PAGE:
Recycling memory with a small free list

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Recycling memory with a small free list

Nathan Kurz
I'm trying to improve the performance of the update loop within a
logistic regression, and am struggling against the overhead of memory
allocation and garbage collection.   The main issue I'd like to solve
is with assignments inside of loops like this:

reweight = function(iter, w, Q) {
  for (i in 1:iter) {
    wT = w * Q
  }
}

If the matrix Q is large I can get a significant gain in performance
if I can reuse the same allocation for wT rather than making a new
allocation on each loop iteration.

While I can solve this problem in this case with an Rcpp function that
does the modifications in place, this seems like a case where a more
general solution might work well.   While normally we don't know
whether an allocation has gone out of scope, the left-hand-side of an
assignment is a frequent exception.  Instead of simply letting the LHS
become unreferenced, has the possibility of adding a small free-list
been considered?

That is, before the RHS is executed, the LHS allocation would be added
to a small fixed length list of available space which is checked
before future allocations.   If the same size is requested before the
next garbage collection, the allocation is short-circuited and the
allocation is reused.   This list could be very small, possibly even
only a single entry.  Entries would only be put on the list if they
have no other references.   If a garbage collection is triggered, the
list would be emptied and the contents collected.

While my understanding of R's memory strategy is still limited, it
looks like this would be a reasonably straightforward patch that could
touch only the assignment operator, the vector allocator, and the
collection routine.   Overall memory usage should go down, and in the
cases I'm considering, the performance improvement would be large.
Measurement details are here:
http://stackoverflow.com/questions/28532493/reusing-existing-memory-for-blas-operations-in-r

Are there downsides or difficulties to this approach that I'm missing?

Nathan Kurz
[hidden email]

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Re: Recycling memory with a small free list

Radford Neal
> ... with assignments inside of loops like this:
>
> reweight = function(iter, w, Q) {
>   for (i in 1:iter) {
>     wT = w * Q
>   }
> }
> ... before the RHS is executed, the LHS allocation would be added
> to a small fixed length list of available space which is checked
> before future allocations.   If the same size is requested before the
> next garbage collection, the allocation is short-circuited and the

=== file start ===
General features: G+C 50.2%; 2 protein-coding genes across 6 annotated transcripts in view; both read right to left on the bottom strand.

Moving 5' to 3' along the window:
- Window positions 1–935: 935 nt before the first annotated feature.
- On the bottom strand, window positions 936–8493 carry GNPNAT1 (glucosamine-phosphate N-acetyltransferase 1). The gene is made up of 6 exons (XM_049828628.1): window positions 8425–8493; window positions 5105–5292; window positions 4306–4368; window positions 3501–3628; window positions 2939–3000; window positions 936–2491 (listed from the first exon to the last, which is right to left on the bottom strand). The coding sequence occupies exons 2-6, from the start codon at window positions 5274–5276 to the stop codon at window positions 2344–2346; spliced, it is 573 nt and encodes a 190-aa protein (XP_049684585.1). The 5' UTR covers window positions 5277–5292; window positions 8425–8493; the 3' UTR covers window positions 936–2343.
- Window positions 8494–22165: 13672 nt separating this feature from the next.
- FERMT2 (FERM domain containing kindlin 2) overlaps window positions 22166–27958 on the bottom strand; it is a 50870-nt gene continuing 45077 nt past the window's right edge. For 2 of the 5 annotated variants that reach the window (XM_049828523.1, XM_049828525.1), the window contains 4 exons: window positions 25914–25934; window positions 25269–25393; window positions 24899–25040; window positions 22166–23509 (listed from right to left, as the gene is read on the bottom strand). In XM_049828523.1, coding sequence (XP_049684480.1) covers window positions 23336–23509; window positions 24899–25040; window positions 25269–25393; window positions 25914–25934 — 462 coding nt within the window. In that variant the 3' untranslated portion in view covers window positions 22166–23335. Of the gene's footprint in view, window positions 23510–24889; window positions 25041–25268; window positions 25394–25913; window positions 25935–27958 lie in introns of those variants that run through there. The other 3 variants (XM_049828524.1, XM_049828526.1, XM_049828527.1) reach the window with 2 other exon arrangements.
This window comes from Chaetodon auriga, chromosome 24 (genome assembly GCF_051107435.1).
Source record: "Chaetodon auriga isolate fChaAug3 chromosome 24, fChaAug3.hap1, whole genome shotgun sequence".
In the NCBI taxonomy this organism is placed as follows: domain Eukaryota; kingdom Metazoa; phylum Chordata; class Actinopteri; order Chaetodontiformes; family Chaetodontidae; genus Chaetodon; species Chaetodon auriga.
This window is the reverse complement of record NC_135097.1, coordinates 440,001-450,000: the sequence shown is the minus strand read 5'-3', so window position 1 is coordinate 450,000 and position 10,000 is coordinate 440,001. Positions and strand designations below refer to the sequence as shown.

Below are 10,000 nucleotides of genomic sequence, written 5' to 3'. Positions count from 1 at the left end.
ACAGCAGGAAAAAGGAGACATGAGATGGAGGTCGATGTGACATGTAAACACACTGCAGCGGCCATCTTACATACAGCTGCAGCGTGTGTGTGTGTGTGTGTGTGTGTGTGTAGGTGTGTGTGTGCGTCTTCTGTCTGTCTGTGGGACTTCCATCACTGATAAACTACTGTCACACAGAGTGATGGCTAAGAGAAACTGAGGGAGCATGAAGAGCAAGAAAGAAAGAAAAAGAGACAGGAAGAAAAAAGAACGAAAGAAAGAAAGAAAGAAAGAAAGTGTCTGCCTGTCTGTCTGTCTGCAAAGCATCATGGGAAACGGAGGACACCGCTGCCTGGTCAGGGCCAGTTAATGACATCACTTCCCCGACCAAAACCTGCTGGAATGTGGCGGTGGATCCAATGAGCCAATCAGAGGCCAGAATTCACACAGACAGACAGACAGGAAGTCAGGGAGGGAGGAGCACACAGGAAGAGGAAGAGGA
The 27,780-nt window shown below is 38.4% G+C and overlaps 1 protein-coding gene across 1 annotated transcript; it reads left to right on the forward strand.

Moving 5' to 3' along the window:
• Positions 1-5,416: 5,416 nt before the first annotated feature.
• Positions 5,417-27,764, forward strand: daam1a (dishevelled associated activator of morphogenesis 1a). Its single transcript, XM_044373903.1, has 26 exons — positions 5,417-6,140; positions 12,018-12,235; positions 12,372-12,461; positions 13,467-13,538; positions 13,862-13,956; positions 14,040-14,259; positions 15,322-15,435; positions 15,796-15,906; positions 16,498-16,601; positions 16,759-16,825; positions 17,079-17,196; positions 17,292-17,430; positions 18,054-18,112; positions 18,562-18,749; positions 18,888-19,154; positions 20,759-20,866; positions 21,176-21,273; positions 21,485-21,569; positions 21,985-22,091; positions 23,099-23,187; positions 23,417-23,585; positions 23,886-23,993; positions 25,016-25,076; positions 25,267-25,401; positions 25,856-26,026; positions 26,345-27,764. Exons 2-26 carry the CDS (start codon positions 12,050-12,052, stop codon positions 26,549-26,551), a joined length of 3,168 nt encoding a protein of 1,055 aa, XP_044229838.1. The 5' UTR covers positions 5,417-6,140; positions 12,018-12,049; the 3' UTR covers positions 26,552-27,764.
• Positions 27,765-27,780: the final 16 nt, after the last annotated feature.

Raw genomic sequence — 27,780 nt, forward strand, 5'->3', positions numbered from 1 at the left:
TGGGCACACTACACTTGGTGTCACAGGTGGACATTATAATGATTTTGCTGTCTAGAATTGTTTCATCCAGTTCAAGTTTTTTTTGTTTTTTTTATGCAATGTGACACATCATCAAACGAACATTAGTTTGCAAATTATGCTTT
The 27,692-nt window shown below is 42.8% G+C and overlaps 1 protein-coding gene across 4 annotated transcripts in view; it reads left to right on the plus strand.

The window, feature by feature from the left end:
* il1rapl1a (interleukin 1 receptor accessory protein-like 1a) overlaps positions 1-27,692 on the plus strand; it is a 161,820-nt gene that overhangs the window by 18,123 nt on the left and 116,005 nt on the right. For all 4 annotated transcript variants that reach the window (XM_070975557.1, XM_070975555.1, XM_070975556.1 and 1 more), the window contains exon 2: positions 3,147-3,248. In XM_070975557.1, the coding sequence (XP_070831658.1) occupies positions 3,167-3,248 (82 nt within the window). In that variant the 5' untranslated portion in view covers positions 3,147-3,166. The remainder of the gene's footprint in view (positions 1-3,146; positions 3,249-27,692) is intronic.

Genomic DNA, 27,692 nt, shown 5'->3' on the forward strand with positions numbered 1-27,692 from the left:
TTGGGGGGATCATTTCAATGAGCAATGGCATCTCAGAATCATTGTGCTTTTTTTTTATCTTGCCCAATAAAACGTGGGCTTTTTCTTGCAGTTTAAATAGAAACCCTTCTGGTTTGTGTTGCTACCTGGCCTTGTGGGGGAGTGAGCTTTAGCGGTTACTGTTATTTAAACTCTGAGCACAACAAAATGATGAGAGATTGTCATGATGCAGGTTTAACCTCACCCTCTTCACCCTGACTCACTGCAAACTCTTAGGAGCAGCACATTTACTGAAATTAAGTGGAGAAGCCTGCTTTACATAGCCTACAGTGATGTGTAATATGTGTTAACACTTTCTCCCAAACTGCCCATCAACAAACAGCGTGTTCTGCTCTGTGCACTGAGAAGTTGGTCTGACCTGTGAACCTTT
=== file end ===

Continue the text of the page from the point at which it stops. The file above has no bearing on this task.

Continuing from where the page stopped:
> allocation is reused.   This list could be very small, possibly even
> only a single entry.  Entries would only be put on the list if they
> have no other references.

Reusing the LHS storage immediately isn't possible in general, because
evaluation of the RHS might produce an error, in which case the LHS
variable is supposed to be unchanged.  Detecting special cases where
there is guaranteed to be no error, or at least no error after the
first modification to newly allocated memory, might be too
complicated.  

Putting the LHS storage on a small free list for later reuse (only
after the old value of the variable will definitely be replaced) seems
more promising (then one would need only two copies for examples such
as above, with them being used in alternate iterations).  However,
there's a danger of getting carried away and essentially rewriting
malloc.  To avoid this, one might try just calling "free" on the
no-longer-needed object, letting "malloc" then figure out when it can
be re-used.  Unfortunately, that seems not to be safe, because it's
posslble that there is a reference to the no-longer-needed object on
the PROTECT stack, even though no one should actually be looking at
it any more.

In the current version of pqR (see pqR-project.org), modifications are
(often) done in place for statements such as w = w * Q, but not
curretly when the LHS variable does not appear on the RHS.

Regards,

    Radford Neal

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Re: Recycling memory with a small free list

Nathan Kurz
On Wed, Feb 18, 2015 at 7:19 AM, Radford Neal <[hidden email]> wrote:

>> ... with assignments inside of loops like this:
>>
>> reweight = function(iter, w, Q) {
>>   for (i in 1:iter) {
>>     wT = w * Q
>>   }
>> }
>> ... before the RHS is executed, the LHS allocation would be added
>> to a small fixed length list of available space which is checked
>> before future allocations.   If the same size is requested before the
>> next garbage collection, the allocation is short-circuited and the
>> allocation is reused.   This list could be very small, possibly even
>> only a single entry.  Entries would only be put on the list if they
>> have no other references.

Here's an article about the benefits of this approach in Go that might
explain better than I was able:
https://blog.cloudflare.com/recycling-memory-buffers-in-go/